Transformers: Rescue Bots had a preview of the first two episodes on December 17, 2011 before officially debuting on February 18, 2012 on The Hub; which would eventually become Discovery Family Channel during its run when Discovery Communications took back a controlling interest. Dubuc, Hohlfeld, Kline and Zac Atkinson served as the primary writers for the series, with additional scripts written by Greg Johnson, Dean Stefan, Mairghread Scott, Greg Weisman, Chris Wyatt, Kevin Burke, Gregory Bonsignore, Marty Isenberg, Jackson Grant, Cydne Clark, Kim Beyer-Johnson, Claire Yorita Lee and Steve Granat, amongst others. Show star McKain also contributed to scripts for three episodes. The series’ theme described the show’s premise with lyrics by Dubuc, music by Starr Parodi and Jeff Eden Fair, and performed by Josh Ramsay of Marianas Trench. Parodi and Fair also provided the incidental music for the first season, with Christopher Elves taking over for the remainder. The theme’s lyrics were shown on screen during the third season episode “I Have Heard the Robots Singing”, which was the franchise’s first-ever musical episode.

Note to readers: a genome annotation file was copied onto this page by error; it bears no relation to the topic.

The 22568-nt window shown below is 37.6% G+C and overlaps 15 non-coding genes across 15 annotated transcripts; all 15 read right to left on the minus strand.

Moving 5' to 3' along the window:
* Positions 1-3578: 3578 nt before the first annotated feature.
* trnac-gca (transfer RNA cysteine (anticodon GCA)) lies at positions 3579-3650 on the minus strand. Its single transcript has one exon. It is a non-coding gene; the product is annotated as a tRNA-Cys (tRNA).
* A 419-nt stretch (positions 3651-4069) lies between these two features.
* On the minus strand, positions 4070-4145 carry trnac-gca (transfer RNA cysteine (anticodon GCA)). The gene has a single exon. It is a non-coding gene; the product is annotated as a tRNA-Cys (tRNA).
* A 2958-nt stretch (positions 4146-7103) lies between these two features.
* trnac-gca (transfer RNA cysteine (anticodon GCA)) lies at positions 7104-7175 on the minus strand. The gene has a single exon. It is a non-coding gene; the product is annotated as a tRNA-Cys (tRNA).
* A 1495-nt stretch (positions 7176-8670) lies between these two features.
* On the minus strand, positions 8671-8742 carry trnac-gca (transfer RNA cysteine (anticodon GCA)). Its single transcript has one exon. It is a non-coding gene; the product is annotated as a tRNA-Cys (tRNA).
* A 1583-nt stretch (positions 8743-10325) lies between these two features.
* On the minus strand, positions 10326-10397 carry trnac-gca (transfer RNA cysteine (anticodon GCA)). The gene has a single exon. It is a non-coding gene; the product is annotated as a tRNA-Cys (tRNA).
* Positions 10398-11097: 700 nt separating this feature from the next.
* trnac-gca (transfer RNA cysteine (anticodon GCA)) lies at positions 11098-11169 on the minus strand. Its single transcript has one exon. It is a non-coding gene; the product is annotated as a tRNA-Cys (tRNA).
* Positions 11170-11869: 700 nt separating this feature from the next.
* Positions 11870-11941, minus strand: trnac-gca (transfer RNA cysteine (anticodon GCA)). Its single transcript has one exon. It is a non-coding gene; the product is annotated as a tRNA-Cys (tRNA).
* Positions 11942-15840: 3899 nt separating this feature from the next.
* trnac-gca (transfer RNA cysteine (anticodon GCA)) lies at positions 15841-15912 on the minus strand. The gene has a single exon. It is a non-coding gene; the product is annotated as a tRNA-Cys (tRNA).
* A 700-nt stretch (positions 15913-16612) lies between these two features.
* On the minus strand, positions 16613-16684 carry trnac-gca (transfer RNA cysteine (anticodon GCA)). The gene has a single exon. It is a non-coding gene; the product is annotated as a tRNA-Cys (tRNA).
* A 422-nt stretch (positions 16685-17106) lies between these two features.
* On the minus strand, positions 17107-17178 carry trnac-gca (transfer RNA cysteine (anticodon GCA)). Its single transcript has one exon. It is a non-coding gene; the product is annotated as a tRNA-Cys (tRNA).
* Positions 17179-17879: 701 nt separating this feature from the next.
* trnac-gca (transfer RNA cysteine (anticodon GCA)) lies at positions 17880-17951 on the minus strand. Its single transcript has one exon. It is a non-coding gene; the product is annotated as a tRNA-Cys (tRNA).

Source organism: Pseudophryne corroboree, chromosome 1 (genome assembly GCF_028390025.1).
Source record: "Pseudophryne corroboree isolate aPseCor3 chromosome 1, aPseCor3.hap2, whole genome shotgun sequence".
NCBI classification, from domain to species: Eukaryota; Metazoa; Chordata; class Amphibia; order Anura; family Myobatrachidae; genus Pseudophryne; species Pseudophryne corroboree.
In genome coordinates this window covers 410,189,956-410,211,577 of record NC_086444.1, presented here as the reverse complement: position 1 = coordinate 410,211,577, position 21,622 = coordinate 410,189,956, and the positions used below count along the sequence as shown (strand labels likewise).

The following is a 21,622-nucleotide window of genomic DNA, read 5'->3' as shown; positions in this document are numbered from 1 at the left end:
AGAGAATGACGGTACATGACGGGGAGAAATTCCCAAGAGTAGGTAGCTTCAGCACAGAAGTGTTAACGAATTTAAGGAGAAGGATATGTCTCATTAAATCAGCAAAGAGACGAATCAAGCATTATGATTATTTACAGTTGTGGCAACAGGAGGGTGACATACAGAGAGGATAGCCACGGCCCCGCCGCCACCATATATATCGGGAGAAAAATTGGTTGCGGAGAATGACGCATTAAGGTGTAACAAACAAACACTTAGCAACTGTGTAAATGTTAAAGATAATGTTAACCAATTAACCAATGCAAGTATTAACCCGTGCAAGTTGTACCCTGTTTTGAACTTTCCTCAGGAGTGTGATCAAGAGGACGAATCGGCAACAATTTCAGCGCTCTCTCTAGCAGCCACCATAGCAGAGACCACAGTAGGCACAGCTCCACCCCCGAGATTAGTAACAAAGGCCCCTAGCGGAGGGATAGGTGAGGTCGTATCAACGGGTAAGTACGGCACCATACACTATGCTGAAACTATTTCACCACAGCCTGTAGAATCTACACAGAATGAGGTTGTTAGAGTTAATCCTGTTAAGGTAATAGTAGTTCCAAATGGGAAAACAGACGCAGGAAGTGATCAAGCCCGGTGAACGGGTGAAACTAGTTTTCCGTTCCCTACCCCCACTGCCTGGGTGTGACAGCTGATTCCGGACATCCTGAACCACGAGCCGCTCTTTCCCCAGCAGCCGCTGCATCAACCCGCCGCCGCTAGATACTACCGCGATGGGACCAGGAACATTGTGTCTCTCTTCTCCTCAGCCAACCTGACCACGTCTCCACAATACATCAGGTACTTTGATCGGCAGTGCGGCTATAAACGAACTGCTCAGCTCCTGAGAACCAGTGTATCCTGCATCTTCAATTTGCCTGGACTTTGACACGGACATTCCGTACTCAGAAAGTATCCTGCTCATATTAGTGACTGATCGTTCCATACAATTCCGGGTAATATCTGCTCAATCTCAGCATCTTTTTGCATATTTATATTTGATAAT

|Quickshadow: bot of action!|
Over the course of four seasons the show changed animation studios, resulting in slightly different character designs and overall looks to the series. For the first season, it was animated by Atomic Cartoons in Canada using Toon Boom Harmony. For the second season, animation was handled by Vision Animation in Malaysia, Moody Street Productions in Australia, and Kickstart Productions. Frequent Hasbro collaborator DHX Media took over the production of the final two seasons, outsourcing the bulk of the work to Philippine studio Top Draw Animation.
|Bumblebee and Optimus Prime.|
Optimus would make several appearances throughout the series, either giving the team new instructions via a comm link or the rare personal appearance for help with a mission. Other appearing established Autobots included Bumblebee (initially using sound effects by Dubuc, but later voiced by Will Friedle reprising the role from Prime and Robots in Disguise) who appeared in several episodes and was said to be good friends with Blades, and Sideswipe (Darren Criss, reprising the role from Prime) as he chased a Mini-Con named Bounce (Blum) to Griffin Rock. Veteran Autobot High Tide (Michael Bell, who starred in the original Transformers cartoon), who could combine with his rescue ship to form a giant Autobot, was created for the show as an old friend of Optimus and served as a trainer for the Rescue Bots. He also left them his Mini-Con dog, Servo, to watch over the team. Another new Autobot, Quickshadow (Alex Kingston), was a covert operations specialist also sent by Optimus to train the team and whose vehicle form was the high-tech spy car from the Maven Danger films (a play on James Bond).